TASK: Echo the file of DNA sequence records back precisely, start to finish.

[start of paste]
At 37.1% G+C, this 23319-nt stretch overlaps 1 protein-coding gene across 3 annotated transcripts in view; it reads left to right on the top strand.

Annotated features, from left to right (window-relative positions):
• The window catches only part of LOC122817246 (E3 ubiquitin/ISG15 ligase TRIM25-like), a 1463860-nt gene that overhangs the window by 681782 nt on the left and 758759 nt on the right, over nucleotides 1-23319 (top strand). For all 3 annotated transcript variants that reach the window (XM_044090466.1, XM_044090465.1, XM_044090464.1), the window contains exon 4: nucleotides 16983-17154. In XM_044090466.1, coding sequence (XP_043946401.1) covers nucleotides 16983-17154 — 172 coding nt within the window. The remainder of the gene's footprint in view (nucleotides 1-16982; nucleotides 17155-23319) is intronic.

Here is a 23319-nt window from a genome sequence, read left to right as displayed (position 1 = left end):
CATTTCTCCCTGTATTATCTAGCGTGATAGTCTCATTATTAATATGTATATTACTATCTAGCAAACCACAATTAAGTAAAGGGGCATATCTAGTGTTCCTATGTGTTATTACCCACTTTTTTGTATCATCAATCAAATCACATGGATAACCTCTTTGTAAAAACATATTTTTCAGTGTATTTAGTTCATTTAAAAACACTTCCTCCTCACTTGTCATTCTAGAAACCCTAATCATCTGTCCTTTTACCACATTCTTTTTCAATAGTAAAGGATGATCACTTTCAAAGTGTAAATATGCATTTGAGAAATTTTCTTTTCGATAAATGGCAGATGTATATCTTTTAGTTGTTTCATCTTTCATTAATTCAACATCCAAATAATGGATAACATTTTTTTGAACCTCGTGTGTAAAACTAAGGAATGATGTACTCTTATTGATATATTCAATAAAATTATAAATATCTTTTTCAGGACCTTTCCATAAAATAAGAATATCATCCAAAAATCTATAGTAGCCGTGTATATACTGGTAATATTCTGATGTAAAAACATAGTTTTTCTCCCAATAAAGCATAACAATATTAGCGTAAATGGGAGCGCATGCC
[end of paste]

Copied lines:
At 37.1% G+C, this 23319-nt stretch overlaps 1 protein-coding gene across 3 annotated transcripts in view; it reads left to right on the top strand.

Annotated features, from left to right (window-relative positions):
• The window catches only part of LOC122817246 (E3 ubiquitin/ISG15 ligase TRIM25-like), a 1463860-nt gene that overhangs the window by 681782 nt on the left and 758759 nt on the right, over nucleotides 1-23319 (top strand). For all 3 annotated transcript variants that reach the window (XM_044090466.1, XM_044090465.1, XM_044090464.1), the window contains exon 4: nucleotides 16983-17154. In XM_044090466.1, coding sequence (XP_043946401.1) covers nucleotides 16983-17154 — 172 coding nt within the window. The remainder of the gene's footprint in view (nucleotides 1-16982; nucleotides 17155-23319) is intronic.

Here is a 23319-nt window from a genome sequence, read left to right as displayed (position 1 = left end):
CATTTCTCCCTGTATTATCTAGCGTGATAGTCTCATTATTAATATGTATATTACTATCTAGCAAACCACAATTAAGTAAAGGGGCATATCTAGTGTTCCTATGTGTTATTACCCACTTTTTTGTATCATCAATCAAATCACATGGATAACCTCTTTGTAAAAACATATTTTTCAGTGTATTTAGTTCATTTAAAAACACTTCCTCCTCACTTGTCATTCTAGAAACCCTAATCATCTGTCCTTTTACCACATTCTTTTTCAATAGTAAAGGATGATCACTTTCAAAGTGTAAATATGCATTTGAGAAATTTTCTTTTCGATAAATGGCAGATGTATATCTTTTAGTTGTTTCATCTTTCATTAATTCAACATCCAAATAATGGATAACATTTTTTTGAACCTCGTGTGTAAAACTAAGGAATGATGTACTCTTATTGATATATTCAATAAAATTATAAATATCTTTTTCAGGACCTTTCCATAAAATAAGAATATCATCCAAAAATCTATAGTAGCCGTGTATATACTGGTAATATTCTGATGTAAAAACATAGTTTTTCTCCCAATAAAGCATAACAATATTAGCGTAAATGGGAGCGCATGCC